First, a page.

The major U.S. indexes moved higher over the past week thanks to rising crude oil prices. Furthermore, during her testimony, Federal Reserve Chairwoman Janet Yellen indicated that the economy is not in danger of overheating but that inflation remained stubbornly low and that the pace of monetary tightening would remain gradual. Economic indicators were mixed for the week, with retail sales declining an unexpected 0.2% and industrial production posting a better-than-expected 0.4% increase thanks to a strong mining sector.

International markets were mixed over the past week. Japan's Nikkei 225 rose 0.96%; Germany's DAX 30 rose 1.96%; and Britain's FTSE 100 rose 0.18%. In Europe, the Eurozone's economic recovery likely accelerated during the second quarter, according to business surveys. The improvement could spark the European Central Bank to consider reducing stimulus measures, but inflation has remained surprisingly weak. In Asia, the Bank of Japan offered its most upbeat assessment of the country in over a decade and plans to maintain loose monetary policy until inflation surfaces. (See also: A Look at Fiscal and Monetary Policy.)

The S&P 500 SPDR (ARCA: SPY) rose 1.48% over the past week. After breaking out from R1 resistance at $244.37, the index moved to new all-time highs following a period of consolidation. Traders should watch for a breakout to R2 resistance at $246.94 or a breakdown lower to pivot point levels at around $242.16. Looking at technical indicators, the relative strength indicator (RSI) remains slightly overbought at 63.17, while the moving average convergence divergence (MACD) experienced a bullish crossover that could signal the beginning of an intermediate-term uptrend.

Technical chart showing the performance of the SPDR S&P 500 ETF (SPY)

The Dow Jones Industrial Average SPDR (ARCA: DIA) rose 1.2% over the past week, making it the worst performing major index. After breaking out from R1 resistance at $215.70, the index reached upper trendline resistance at around $216.30. Traders should watch for a breakout to R2 resistance at $218.16 or a breakdown lower to pivot point levels at $212.61. Looking at technical indicators, the RSI appears overbought at 66.94, but the MACD may be on the verge of a bullish crossover in the near term. (For more, see: Here's Why Dow Jones ETFs Are Moving North.)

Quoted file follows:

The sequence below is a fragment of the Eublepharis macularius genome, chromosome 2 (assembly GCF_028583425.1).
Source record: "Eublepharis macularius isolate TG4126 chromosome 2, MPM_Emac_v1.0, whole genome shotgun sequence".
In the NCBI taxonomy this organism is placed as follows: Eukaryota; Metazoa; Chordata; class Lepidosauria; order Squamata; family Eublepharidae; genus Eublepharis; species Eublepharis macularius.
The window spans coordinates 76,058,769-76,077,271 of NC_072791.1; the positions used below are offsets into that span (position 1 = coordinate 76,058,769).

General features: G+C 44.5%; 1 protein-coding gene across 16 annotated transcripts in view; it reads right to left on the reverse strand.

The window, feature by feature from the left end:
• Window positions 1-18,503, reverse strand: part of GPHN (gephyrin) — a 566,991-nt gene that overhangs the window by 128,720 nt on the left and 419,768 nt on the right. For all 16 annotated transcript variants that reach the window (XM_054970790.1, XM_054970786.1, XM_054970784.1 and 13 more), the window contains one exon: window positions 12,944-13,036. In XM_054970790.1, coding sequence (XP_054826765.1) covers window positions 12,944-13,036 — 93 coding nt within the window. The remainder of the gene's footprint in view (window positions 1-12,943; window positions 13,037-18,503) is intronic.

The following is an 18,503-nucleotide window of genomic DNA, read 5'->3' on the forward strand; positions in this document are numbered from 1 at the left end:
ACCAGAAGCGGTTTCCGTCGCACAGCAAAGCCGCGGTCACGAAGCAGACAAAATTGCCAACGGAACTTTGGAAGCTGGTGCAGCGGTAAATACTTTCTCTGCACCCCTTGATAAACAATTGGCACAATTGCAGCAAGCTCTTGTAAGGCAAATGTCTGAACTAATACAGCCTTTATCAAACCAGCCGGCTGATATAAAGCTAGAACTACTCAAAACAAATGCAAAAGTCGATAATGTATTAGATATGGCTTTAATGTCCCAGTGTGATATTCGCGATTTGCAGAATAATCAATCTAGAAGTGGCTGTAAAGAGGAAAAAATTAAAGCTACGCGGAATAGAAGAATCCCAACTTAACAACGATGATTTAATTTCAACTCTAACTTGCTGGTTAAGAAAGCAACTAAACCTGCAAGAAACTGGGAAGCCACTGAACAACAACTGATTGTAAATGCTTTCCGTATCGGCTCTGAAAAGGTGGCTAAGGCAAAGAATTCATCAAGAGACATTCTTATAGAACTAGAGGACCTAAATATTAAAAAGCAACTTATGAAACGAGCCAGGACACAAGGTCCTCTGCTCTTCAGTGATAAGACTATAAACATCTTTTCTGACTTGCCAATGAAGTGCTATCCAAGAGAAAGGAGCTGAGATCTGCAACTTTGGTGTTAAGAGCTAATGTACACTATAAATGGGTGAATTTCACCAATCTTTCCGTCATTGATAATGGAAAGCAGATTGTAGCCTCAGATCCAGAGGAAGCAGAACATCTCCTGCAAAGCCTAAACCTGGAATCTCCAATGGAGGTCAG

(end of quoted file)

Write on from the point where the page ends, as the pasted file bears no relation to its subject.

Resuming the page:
Technical chart showing the performance of the Dow Jones Industrial Average SPDR (DIA)

The PowerShares QQQ Trust (NASDAQ: QQQ) rose 3.1% over the past week, making it the best performing major index. After breaking out from the pivot point and 50-day moving average at around $139.36, the index reached R1 resistance at $142.12. Traders should watch for a breakout to upper trendline resistance and prior highs at around $144.00 or a move lower to retest the pivot point and 50-day moving average. Looking at technical indicators, the RSI appears moderately overbought at 60.37, but the MACD recently experienced a bullish crossover that could signal further upside. (See also: Why FANG Stocks Can Extend Their July Rally.)

Technical chart showing the performance of the PowerShares QQQ Trust (QQQ)

The iShares Russell 2000 Index ETF (ARCA: IWM) rose 1.28% over the past week. After rebounding from the pivot point at $139.43, the index reached upper trendline resistance at $142.00. Traders should watch for a breakout from upper trendline resistance to R1 resistance at $143.17 or a move lower to retest the pivot point at $139.43. Looking at technical indicators, the RSI appears neutral at 58.00, while the MACD could see a bullish crossover in the near term.

Technical chart showing the performance of the iShares Russell 2000 ETF (IWM)

The Bottom Line

The major U.S. indexes moved higher over the past week thanks to rebounding crude oil prices and favorable commentary out of the Federal Reserve. Looking ahead, traders will be keeping a close eye on several economic indicators next week, including housing starts on July 19 and jobless claims on July 20. The market will also be keeping track of the evolving political drama that could have an adverse effect on equities. (For related reading, check out: Trump Budget and CBO Budget Differ Widely.)

Note: Charts courtesy of StockCharts.com. As of the time of writing, the author had no holdings in the securities mentioned.

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